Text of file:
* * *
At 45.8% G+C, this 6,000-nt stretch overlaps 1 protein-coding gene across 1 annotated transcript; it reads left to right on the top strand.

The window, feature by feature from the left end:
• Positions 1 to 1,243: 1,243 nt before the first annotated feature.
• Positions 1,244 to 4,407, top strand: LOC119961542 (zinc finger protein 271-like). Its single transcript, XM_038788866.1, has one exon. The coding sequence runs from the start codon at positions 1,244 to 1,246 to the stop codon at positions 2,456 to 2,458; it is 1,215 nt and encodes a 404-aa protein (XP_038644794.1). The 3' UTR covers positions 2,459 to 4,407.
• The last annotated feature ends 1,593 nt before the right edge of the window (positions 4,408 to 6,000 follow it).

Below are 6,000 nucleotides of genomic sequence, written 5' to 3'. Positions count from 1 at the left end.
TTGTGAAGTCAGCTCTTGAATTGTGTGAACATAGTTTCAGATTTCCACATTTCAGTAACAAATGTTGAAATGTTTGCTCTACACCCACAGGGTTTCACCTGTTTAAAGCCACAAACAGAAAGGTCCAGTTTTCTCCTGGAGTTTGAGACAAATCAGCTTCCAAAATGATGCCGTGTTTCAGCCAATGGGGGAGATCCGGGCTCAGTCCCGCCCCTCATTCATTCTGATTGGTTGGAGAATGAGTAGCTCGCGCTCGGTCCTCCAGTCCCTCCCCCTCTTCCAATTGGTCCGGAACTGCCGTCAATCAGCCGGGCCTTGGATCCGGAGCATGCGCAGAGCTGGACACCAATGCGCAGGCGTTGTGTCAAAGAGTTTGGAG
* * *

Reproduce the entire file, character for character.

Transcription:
At 45.8% G+C, this 6,000-nt stretch overlaps 1 protein-coding gene across 1 annotated transcript; it reads left to right on the top strand.

The window, feature by feature from the left end:
• Positions 1 to 1,243: 1,243 nt before the first annotated feature.
• Positions 1,244 to 4,407, top strand: LOC119961542 (zinc finger protein 271-like). Its single transcript, XM_038788866.1, has one exon. The coding sequence runs from the start codon at positions 1,244 to 1,246 to the stop codon at positions 2,456 to 2,458; it is 1,215 nt and encodes a 404-aa protein (XP_038644794.1). The 3' UTR covers positions 2,459 to 4,407.
• The last annotated feature ends 1,593 nt before the right edge of the window (positions 4,408 to 6,000 follow it).

Below are 6,000 nucleotides of genomic sequence, written 5' to 3'. Positions count from 1 at the left end.
TTGTGAAGTCAGCTCTTGAATTGTGTGAACATAGTTTCAGATTTCCACATTTCAGTAACAAATGTTGAAATGTTTGCTCTACACCCACAGGGTTTCACCTGTTTAAAGCCACAAACAGAAAGGTCCAGTTTTCTCCTGGAGTTTGAGACAAATCAGCTTCCAAAATGATGCCGTGTTTCAGCCAATGGGGGAGATCCGGGCTCAGTCCCGCCCCTCATTCATTCTGATTGGTTGGAGAATGAGTAGCTCGCGCTCGGTCCTCCAGTCCCTCCCCCTCTTCCAATTGGTCCGGAACTGCCGTCAATCAGCCGGGCCTTGGATCCGGAGCATGCGCAGAGCTGGACACCAATGCGCAGGCGTTGTGTCAAAGAGTTTGGAG